Coachella Valley Pride Hockey: Local group on a mission to bring the sport to the LGBTQ+ community

Beyond the formation of their own amateur team, the organization exists to call out homophobia in the sport and to encourage more support from NHL and AHL teams in Southern California. 
The addition of new ice rinks in the valley provided opportunities for youth and adults to take to the ice. Seen here are the Twin City Narwhals, winners of the recreational division at the 2023 Greater Palm Springs International LGBT hockey tournament.

In Palm Springs, pride isn’t just a one-time celebration in November — it’s a year-round feeling. And one new organization is proving that by bringing the sport of hockey to the local LGBTQ+ community.

Paul O’Kane founded Coachella Valley Pride Hockey, an adult league for LGBTQ+ players and allies, last year. He met his husband 25 years ago at a gay hockey tournament in Toronto and has been organizing LGBTQ+ hockey tournaments and teams ever since.

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O’Kane and his husband both previously played at the Cathedral City Ice Castle, but when it closed in 2020, his husband was forced to drive all the way to Riverside to play.

When the couple heard that the Acrisure Arena was coming to town and that there would be a public skating rink, O’Kane sprang into action, quickly putting together the hockey group and LGBTQ+ tournament.

“By November of last year, we were able to get a booth at Palm Spring Pride to generate interest and recruit members,” he said. In March, he hosted the inaugural Palm Springs International LGBT Hockey Tournament, which welcomed teams and players from across the country and Canada.

“We had ten teams and even a team made up entirely of transgender players,” he said. “I’m already getting people hounding me about the next tournament.” 

O’Kane said he couldn’t be more thrilled with the reception the league has gotten. Although there were only eight official players on the team at first, they had 28 people sign up during last year’s pride celebration to get more information about the team, and they just opened registration for the fall season online.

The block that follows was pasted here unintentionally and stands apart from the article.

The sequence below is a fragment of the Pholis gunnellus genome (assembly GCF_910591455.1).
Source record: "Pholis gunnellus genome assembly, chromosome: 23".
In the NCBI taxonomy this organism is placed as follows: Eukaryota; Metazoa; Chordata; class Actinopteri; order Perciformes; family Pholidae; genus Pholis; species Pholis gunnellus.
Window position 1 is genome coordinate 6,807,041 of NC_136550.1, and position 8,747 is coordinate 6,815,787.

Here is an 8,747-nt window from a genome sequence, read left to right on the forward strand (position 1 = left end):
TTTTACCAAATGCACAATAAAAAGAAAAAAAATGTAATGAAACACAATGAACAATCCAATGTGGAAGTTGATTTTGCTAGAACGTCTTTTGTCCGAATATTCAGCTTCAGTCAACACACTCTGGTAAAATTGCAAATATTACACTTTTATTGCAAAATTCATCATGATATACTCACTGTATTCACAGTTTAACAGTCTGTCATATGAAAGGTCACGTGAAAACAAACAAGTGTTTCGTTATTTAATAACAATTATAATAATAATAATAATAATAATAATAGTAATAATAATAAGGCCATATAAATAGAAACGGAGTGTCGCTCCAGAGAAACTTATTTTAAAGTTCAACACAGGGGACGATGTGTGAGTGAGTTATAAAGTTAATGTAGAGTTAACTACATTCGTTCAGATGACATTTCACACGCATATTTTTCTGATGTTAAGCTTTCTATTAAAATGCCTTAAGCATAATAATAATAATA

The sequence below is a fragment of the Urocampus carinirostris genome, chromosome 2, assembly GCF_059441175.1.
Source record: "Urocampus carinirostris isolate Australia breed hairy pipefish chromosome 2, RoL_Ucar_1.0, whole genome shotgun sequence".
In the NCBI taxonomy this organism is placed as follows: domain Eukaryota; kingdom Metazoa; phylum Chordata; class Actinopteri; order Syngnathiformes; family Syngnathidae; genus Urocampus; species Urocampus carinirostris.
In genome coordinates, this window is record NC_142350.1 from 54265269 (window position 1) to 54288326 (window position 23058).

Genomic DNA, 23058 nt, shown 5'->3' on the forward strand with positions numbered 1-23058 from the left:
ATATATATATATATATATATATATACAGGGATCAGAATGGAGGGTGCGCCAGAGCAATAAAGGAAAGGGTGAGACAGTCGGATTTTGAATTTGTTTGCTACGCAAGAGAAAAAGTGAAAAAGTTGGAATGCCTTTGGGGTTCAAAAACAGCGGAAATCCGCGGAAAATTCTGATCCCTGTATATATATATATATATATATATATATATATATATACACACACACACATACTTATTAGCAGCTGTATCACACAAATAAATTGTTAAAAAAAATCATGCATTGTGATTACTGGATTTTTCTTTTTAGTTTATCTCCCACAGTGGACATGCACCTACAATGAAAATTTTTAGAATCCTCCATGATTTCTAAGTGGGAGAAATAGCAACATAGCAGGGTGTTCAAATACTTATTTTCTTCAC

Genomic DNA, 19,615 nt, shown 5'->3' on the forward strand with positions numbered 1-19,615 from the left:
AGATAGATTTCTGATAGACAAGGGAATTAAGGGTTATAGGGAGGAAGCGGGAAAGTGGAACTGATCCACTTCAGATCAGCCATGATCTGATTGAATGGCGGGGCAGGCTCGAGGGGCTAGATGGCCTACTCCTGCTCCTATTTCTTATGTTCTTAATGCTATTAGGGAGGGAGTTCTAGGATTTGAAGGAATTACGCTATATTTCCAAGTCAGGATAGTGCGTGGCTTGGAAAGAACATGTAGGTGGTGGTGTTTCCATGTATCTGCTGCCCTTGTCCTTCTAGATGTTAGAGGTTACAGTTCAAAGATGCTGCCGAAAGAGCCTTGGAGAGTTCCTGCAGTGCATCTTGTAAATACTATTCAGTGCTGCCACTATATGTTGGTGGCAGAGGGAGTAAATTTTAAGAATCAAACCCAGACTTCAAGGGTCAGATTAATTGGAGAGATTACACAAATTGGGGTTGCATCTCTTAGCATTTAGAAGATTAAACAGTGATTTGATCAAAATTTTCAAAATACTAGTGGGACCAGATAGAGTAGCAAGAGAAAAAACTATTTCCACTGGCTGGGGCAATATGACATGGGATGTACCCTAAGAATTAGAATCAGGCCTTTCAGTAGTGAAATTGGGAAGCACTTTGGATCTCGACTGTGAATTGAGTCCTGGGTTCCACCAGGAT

“I was contacted by a young trans person who has fallen in love with hockey,” he said. “They’re taking lessons this summer, and we were able to help them learn about the equipment they need, and we’ll be recruiting them once they’re ready.”

Beyond the formation of their own amateur team, O’Kane said Coachella Valley Pride Hockey exists to call out homophobia in the sport and to encourage more support from NHL and AHL teams in Southern California. 

And as much as O’Kane loves the sport, he’s not blind to the homophobia and hate that can sometimes exist in the fan base and players.

This year, hockey teams like the Minnesota Wild opted against wearing pride jerseys and changing their logo to pride colors on social media, amid escalating right-wing attacks against LGBTQ+ people and organizations that support them. 

O’Kane said Coachella Valley Pride Hockey will be a voice for LGBTQ+ sports fans in southern California“. “We want to make sure the sports world is aware that if they turn their backs on us, we’re going to be noisy.” 

O’Kane takes this mission seriously. He doesn’t just call out sports organizations for anti-LGBTQ+ sentiments, he also promotes a safe and healthy environment on the team.

“It can be really scary if you’re a young LGBT person to walk into a hockey locker room,” he said.

No matter how confident you are in your identity or how long you’ve been out, O’Kane said, stepping into a typical locker room can be a minefield.

“All it takes is one person to say a slur just in conversation, and you get that tightness in your stomach, this nauseating feeling,” he said. “It brings you back to when you were 15, and all that anxiety and stress comes flooding back.”

But when members of Coachella Valley Pride Hockey are in the locker room, it’s a different story. “People have told me how comfortable and safe they feel in our locker room,” O’Kane said.

The league welcomes people of all identities, including straight allies.

“We have a good reputation,” O’Kane said. “We try to be supportive and nice to everyone.”


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